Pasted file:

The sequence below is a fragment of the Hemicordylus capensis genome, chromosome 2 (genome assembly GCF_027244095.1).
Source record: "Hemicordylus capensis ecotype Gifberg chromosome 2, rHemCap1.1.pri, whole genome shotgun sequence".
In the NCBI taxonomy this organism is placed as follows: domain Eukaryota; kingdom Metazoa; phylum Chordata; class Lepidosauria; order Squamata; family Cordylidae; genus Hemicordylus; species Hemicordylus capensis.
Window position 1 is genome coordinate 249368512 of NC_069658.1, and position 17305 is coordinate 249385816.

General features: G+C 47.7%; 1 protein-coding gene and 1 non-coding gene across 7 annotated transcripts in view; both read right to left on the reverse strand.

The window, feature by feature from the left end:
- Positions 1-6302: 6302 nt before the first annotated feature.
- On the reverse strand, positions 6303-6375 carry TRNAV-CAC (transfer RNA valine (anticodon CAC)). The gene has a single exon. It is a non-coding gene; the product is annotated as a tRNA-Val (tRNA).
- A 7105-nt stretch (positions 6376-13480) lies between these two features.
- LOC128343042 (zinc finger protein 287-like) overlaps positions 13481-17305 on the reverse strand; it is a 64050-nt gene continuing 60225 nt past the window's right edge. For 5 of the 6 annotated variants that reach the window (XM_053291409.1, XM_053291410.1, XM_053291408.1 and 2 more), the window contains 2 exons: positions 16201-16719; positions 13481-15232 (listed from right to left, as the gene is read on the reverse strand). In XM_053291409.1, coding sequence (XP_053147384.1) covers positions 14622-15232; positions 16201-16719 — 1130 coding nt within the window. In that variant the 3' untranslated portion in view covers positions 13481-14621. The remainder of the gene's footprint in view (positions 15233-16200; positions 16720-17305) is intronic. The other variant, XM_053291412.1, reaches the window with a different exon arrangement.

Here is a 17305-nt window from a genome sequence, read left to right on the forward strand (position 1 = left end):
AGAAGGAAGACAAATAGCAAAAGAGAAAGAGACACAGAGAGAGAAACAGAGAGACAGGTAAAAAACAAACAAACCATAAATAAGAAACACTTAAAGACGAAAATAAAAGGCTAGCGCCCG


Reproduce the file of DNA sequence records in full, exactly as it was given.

The sequence below is a fragment of the Hemicordylus capensis genome, chromosome 2 (genome assembly GCF_027244095.1).
Source record: "Hemicordylus capensis ecotype Gifberg chromosome 2, rHemCap1.1.pri, whole genome shotgun sequence".
In the NCBI taxonomy this organism is placed as follows: domain Eukaryota; kingdom Metazoa; phylum Chordata; class Lepidosauria; order Squamata; family Cordylidae; genus Hemicordylus; species Hemicordylus capensis.
Window position 1 is genome coordinate 249368512 of NC_069658.1, and position 17305 is coordinate 249385816.

General features: G+C 47.7%; 1 protein-coding gene and 1 non-coding gene across 7 annotated transcripts in view; both read right to left on the reverse strand.

The window, feature by feature from the left end:
- Positions 1-6302: 6302 nt before the first annotated feature.
- On the reverse strand, positions 6303-6375 carry TRNAV-CAC (transfer RNA valine (anticodon CAC)). The gene has a single exon. It is a non-coding gene; the product is annotated as a tRNA-Val (tRNA).
- A 7105-nt stretch (positions 6376-13480) lies between these two features.
- LOC128343042 (zinc finger protein 287-like) overlaps positions 13481-17305 on the reverse strand; it is a 64050-nt gene continuing 60225 nt past the window's right edge. For 5 of the 6 annotated variants that reach the window (XM_053291409.1, XM_053291410.1, XM_053291408.1 and 2 more), the window contains 2 exons: positions 16201-16719; positions 13481-15232 (listed from right to left, as the gene is read on the reverse strand). In XM_053291409.1, coding sequence (XP_053147384.1) covers positions 14622-15232; positions 16201-16719 — 1130 coding nt within the window. In that variant the 3' untranslated portion in view covers positions 13481-14621. The remainder of the gene's footprint in view (positions 15233-16200; positions 16720-17305) is intronic. The other variant, XM_053291412.1, reaches the window with a different exon arrangement.

Here is a 17305-nt window from a genome sequence, read left to right on the forward strand (position 1 = left end):
AGAAGGAAGACAAATAGCAAAAGAGAAAGAGACACAGAGAGAGAAACAGAGAGACAGGTAAAAAACAAACAAACCATAAATAAGAAACACTTAAAGACGAAAATAAAAGGCTAGCGCCCG